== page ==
N. Kröger, S. Lorenz, E. Brunner, M. Sumper
Self-assembly of highly phosphorylated silaffins and their function in biosilica morphogenesis.
Science 298, 584–586 (2002)


Full Professor, B CUBE Center and Department of Chemistry, Dresden University of Technology (Germany)

Associate Professor with tenure

Assistant Professor, School of Chemistry & Biochemistry and School of Materials Science & Engineering, Georgia Institute of Technology, Atlanta (USA)

Habilitation in Biochemistry, University Regensburg

Group Leader, Department of Biochemistry, Genetics and Microbiology at University Regensburg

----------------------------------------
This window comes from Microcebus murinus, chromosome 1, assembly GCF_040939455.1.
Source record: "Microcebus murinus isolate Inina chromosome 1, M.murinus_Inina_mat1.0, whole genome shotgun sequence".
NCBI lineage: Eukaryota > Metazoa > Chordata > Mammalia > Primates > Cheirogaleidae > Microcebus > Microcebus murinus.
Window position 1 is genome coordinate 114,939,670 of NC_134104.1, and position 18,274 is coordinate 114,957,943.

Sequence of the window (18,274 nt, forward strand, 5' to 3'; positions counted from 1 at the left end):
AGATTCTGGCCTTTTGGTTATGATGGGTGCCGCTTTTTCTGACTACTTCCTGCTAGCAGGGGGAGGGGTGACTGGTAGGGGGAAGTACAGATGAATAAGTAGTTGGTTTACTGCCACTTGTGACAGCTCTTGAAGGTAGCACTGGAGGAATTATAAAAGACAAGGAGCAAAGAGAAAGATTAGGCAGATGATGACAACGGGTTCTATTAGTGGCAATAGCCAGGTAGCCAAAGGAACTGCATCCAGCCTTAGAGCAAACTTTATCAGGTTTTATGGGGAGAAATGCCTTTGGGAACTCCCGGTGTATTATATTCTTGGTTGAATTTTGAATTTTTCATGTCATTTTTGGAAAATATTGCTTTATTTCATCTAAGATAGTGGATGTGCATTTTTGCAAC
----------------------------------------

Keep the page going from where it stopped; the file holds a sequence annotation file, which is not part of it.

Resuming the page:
DFG Research Fellow, School of Botany (Biological Electron Microscopy) at University Melbourne (Australia)

Postdoctoral Fellow, Department of Biochemistry, Genetics and Microbiology at University Regensburg

Dr. rer. nat. (PhD) in Biochemistry at University of Regensburg


TU Dresden
Arnoldstraße 18
01307 Dresden